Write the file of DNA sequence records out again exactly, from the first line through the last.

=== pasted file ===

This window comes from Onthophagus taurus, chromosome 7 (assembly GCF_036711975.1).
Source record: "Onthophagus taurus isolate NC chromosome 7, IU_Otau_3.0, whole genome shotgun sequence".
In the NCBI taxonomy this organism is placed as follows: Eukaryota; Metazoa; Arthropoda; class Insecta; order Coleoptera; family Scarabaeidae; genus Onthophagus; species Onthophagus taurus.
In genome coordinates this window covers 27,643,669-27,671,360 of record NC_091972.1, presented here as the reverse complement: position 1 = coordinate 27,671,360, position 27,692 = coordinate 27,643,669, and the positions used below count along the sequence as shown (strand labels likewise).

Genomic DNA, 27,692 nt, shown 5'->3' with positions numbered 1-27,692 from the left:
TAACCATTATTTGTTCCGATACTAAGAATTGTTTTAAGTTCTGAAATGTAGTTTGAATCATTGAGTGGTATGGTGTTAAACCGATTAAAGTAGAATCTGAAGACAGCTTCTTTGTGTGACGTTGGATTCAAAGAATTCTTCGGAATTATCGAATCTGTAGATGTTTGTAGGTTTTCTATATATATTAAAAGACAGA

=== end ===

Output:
This window comes from Onthophagus taurus, chromosome 7 (assembly GCF_036711975.1).
Source record: "Onthophagus taurus isolate NC chromosome 7, IU_Otau_3.0, whole genome shotgun sequence".
In the NCBI taxonomy this organism is placed as follows: Eukaryota; Metazoa; Arthropoda; class Insecta; order Coleoptera; family Scarabaeidae; genus Onthophagus; species Onthophagus taurus.
In genome coordinates this window covers 27,643,669-27,671,360 of record NC_091972.1, presented here as the reverse complement: position 1 = coordinate 27,671,360, position 27,692 = coordinate 27,643,669, and the positions used below count along the sequence as shown (strand labels likewise).

Genomic DNA, 27,692 nt, shown 5'->3' with positions numbered 1-27,692 from the left:
TAACCATTATTTGTTCCGATACTAAGAATTGTTTTAAGTTCTGAAATGTAGTTTGAATCATTGAGTGGTATGGTGTTAAACCGATTAAAGTAGAATCTGAAGACAGCTTCTTTGTGTGACGTTGGATTCAAAGAATTCTTCGGAATTATCGAATCTGTAGATGTTTGTAGGTTTTCTATATATATTAAAAGACAGA